My father, Herbert Stein, was a famous and brilliant economist. But he was in his heart deeply interested in poetry. In going through some files I recently rediscovered these poems, which my father had given me long ago. He wrote them when he was about 20 years old and was working part-time on a New Deal statistics project in Chicago. The “Viner” and “Knight” he refers to in the sixth poem below were extremely highly regarded economics professors at the University of Chicago in its glory days. I believe he wrote these during the 1936 presidential campaign. I think readers might find them of interest.
Seven Poems by Herbert Stein:
LINES TO A LOVELY KEY-PUNCHER
BREAKDOWN OF A DEFENSE MECHANISM
Your gum you masticate,
Gazing in air;
A cobra you’d fascinate
With your empty stare.
You’ve hair like a witch
Who flies through the wind;
You’ve a figure for which
No man ever sinned.
You don’t take pains
In applying lip-rouge;
You haven’t the brains
Of a Ted Healy stooge.
If you said, “Come closer,
I want to be kissed,”
I’d answer, “No sir!
I’m no masochist.”
There’s no use denying,
I’ll be more specific —
Up to now I’ve been lying,
I think you’re terrific.
WHY I CANNOT WRITE YOU A LOVE POEM
A love poem should be a thing of tenderness,
Gently moulded of soft words into a figure of adoration.
But my words are hard and unyielding,
Tempered into sharp and bitter edges
By too much use in the easy cynicism of unearned sophistication.
Pressed by the fumbling hands of a new-found romantic self,
They twist and lash into unmeant mockeries.
So must my love beat mutely in my throat.
A guy who woiks for Standard Erl
Has stolen away my best goil.
It makes the blood within me berl
To see her going with that choil.
I’ll buy myself a nice sharp ferl,
and with a twist and a twoil
That guy who woiks for Standard Erl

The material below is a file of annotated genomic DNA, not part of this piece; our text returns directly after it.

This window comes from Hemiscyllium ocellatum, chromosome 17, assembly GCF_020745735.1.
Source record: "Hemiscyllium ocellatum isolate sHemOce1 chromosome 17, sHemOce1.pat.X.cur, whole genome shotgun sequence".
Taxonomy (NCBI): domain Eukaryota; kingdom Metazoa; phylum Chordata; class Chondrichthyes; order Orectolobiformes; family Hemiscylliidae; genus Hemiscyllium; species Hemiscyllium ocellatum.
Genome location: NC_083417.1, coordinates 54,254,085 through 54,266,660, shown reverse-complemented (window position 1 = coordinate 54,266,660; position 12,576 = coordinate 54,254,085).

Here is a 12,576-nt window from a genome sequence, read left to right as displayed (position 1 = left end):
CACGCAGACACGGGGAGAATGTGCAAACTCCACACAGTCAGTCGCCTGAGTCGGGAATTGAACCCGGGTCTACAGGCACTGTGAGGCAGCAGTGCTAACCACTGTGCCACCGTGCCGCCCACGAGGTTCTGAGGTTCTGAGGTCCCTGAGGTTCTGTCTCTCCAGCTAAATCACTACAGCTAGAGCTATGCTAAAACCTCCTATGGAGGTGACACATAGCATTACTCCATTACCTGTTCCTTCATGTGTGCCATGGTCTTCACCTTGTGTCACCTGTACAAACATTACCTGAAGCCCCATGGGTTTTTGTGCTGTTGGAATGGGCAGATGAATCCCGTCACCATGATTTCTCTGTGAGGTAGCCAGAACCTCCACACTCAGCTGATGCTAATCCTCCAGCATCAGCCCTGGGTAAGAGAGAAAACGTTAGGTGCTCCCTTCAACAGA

Will be despatched to the lower Woil’.
IT MAY BE EXHIBITIONISM BUT I LOVE IT
The way you sway when you walk,
The way you grimace when you talk,
The way you fix your face
In any public place,
The way you pull your stocking, —
Are all positively shocking,
But so nice, so very nice!
APOLOGIA OF A ROMANTIC NATIONALIST
One thing to you I must confess;
I cannot shed an honest tear.
Though you love me not more but less,
I cannot weep into my beer.
When the Keats within me sighs,
“Mourn, for she loves another,”
My Dorothy Parker always replies,
“She’s makin’ a sap of you brother.”
DECLINE AND FALL
I was always a cold intellectual,
For whom female charms were ineffectual.
I never went goofy or ga-ga
For a girl from Wellesley or Vassar.
I read my Adler and Freud
So I knew just what to avoid.
Now a dizzy gum-chewing girl
Has got my head in a whirl.
I’d give all my unwritten books
For just one of her inviting looks.
I don’t want to be Knight or Viner —
Just to be with her is much finer.
With Apologies to John Keats
When I have fears that the project may close,
Before I’ve taken Dorothy out to dine,
Before Amelia with the button nose,
Has shared with me my cake and wine,
When I behold in Vera’s deep dark eyes
Huge cloudy symbols of a high romance,
And think that I may never realize
Their meaning at some summer moonlight dance,
And when I feel, fair Jeanie of the West,
That I may never look upon thee more,
Never go swimming with Bernice and Alice and the rest,
Upon Lake Michigan’s mighty shore,
Then all alone and quite dejected, —
I pray for Roosevelt to be re-elected.
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